The first being resilience - we have always believed that companies with strong unit economics and ability to leverage digital technology will be better able to withstand any undue shocks. This has come to the fore front during the pandemic. We are excited about the fact that this is now a clear focus of the entire industry. The pandemic does not change the way we invest, but it has suddenly brought resilience into the limelight. 


Now even early-stage venture investors are scrutinising their portfolio for the ability for cash flow generation and unit economics, and a focus on core fundamentals. If you look at the kind of companies that have become unicorns in the last year– out of the 11 Unicorns in 2020, several of them (such as Pine Labs, Nykaa, First Cry, Zerodha, Razorpay, Cars24) have disrupted traditional businesses by embracing digital presence with a strong focus on unit economics. 


This goes back to our core themes of women-oriented consumption, the confluence of financial services and technology and millennials. We believe this trend will continue and we see an increasing number of digitally driven companies focused on unit economics take the stage in 2021. 


We also think that this year will see some amazing innovation in terms of how to do business, survive with less, and really listen to your customer - leading to all sorts of creative outcomes. Across all venture and private equity portfolios, there has been a common theme of how to get more bang for your buck. Businesses have been forced to change and pivot their models to survive.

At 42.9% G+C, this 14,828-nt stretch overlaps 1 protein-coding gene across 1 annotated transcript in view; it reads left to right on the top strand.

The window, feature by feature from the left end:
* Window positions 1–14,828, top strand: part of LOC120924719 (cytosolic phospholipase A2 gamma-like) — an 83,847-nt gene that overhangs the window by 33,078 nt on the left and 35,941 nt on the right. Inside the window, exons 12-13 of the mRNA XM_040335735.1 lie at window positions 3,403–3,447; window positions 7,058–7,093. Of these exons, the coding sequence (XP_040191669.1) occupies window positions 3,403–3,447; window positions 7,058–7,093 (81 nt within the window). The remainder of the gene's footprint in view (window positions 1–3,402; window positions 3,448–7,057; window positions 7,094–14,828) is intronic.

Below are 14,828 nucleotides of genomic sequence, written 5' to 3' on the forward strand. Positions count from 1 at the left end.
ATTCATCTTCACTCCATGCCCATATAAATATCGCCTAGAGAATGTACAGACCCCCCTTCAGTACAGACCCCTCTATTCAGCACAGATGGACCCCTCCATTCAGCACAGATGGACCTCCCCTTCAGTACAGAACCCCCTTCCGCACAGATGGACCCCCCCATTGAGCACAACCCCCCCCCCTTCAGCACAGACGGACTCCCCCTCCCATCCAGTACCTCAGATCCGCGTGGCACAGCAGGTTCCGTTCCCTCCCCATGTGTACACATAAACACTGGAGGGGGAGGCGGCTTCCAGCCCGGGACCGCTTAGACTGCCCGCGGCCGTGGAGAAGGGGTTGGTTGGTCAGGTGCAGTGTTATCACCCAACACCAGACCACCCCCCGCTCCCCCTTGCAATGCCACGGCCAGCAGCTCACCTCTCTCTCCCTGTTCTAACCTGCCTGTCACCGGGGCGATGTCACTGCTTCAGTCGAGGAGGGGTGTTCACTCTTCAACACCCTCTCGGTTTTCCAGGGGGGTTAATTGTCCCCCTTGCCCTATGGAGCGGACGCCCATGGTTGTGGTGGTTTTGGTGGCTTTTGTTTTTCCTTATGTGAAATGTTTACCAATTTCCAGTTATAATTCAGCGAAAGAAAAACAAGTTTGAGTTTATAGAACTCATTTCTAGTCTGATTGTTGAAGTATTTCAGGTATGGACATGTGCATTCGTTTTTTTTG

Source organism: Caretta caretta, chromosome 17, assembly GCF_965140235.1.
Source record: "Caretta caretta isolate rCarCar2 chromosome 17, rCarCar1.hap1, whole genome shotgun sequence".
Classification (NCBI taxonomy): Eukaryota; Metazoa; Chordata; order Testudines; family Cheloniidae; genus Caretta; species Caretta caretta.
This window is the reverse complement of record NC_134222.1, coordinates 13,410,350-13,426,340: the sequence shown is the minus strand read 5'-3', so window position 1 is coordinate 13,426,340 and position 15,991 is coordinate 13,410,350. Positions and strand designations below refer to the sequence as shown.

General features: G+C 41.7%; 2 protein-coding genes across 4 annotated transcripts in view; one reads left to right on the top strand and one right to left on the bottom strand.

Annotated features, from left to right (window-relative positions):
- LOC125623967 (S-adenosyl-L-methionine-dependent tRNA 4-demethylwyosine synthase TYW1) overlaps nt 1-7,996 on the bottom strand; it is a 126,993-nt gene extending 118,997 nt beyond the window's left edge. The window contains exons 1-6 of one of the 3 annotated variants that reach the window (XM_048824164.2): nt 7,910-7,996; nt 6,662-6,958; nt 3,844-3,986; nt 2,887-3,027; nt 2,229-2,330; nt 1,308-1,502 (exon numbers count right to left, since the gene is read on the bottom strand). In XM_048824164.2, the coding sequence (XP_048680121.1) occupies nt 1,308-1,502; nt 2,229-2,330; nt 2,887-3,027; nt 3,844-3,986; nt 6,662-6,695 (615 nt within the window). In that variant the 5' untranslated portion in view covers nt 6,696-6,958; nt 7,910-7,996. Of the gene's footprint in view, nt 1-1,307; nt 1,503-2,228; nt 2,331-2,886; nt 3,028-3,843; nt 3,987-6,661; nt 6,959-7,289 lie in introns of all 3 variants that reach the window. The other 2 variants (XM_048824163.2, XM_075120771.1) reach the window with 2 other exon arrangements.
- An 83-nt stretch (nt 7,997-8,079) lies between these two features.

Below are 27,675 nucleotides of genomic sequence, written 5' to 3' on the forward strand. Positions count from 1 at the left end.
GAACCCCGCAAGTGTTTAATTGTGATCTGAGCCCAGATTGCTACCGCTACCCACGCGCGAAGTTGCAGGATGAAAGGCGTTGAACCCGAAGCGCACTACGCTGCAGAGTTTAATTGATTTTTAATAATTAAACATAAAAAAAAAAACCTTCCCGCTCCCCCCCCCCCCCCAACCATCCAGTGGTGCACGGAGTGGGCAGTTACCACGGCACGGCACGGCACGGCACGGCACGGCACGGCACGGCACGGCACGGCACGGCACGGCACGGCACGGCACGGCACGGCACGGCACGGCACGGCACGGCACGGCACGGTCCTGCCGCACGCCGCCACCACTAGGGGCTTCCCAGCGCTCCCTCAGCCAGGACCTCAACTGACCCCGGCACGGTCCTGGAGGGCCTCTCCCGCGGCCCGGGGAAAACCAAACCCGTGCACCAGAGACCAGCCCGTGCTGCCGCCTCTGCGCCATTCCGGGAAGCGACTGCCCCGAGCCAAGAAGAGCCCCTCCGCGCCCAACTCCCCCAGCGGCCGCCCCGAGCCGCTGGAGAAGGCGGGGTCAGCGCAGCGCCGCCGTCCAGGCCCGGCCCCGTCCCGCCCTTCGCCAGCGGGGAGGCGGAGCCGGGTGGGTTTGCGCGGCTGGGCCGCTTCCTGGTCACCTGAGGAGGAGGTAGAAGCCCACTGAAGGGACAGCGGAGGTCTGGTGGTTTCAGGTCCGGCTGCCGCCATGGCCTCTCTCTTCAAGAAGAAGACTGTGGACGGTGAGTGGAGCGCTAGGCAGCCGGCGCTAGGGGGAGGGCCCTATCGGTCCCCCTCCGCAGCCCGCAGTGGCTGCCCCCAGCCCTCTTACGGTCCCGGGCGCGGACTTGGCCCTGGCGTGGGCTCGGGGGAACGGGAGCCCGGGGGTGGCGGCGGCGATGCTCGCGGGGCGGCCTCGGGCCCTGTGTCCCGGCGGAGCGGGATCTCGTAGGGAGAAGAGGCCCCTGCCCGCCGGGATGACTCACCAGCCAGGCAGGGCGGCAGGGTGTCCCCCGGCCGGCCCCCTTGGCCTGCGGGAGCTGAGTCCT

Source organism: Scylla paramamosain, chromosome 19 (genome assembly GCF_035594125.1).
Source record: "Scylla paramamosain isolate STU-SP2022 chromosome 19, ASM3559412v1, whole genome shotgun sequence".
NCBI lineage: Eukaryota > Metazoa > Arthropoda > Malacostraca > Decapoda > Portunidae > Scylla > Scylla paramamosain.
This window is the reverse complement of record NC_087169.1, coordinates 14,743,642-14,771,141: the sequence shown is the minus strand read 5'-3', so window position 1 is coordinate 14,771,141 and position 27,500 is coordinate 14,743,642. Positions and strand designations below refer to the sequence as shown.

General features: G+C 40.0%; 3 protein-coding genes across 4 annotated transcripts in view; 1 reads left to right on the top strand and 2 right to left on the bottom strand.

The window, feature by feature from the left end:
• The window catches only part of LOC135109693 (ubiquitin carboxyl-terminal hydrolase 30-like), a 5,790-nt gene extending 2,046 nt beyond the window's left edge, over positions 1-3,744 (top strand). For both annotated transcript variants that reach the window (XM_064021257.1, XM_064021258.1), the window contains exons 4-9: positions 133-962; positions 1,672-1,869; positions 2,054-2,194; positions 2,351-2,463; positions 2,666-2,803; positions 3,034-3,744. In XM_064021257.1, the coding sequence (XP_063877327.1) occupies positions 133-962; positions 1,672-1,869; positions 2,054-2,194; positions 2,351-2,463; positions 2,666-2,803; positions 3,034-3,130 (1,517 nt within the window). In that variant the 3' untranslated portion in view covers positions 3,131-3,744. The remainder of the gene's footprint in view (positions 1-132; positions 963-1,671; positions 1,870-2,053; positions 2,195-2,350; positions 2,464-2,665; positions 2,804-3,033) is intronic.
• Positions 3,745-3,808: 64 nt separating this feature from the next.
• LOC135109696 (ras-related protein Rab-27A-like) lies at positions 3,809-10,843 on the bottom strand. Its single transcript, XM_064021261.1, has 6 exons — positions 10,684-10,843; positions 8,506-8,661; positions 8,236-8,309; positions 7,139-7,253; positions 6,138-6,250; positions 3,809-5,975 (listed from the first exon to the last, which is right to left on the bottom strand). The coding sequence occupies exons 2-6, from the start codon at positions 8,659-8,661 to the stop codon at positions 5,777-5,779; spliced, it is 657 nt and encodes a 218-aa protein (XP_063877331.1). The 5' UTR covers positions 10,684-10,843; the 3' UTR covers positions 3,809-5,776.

If you look back at the last decade, the best companies are always born after a crisis. Airbnb which went IPO last year and reached a valuation of more than $100 billion was founded in 2009. Over the last decade, we have also grown used to technology products such as WhatsApp (started in 2009), Uber (started in 2009) and Instagram (2010). It’s hard to believe that all of them started off after the global financial crisis of 2008. 

We also believe that we will see many investments made during the pandemic playing out to their logical conclusion with the resumption of normal life post vaccine. On the exit front, as mentioned earlier, if SEBI allows our companies to list overseas directly, this will give a huge impetus to the overall venture and private equity ecosystem.


Overall, 2021 will be a year when the entire business community would have re-learned many of the things we had forgotten - core fundamentals, unit economics, clear value proposition to customers, and the ability to exit – so it’s a perfect time to be a private equity investor.


Edited by Anju Narayanan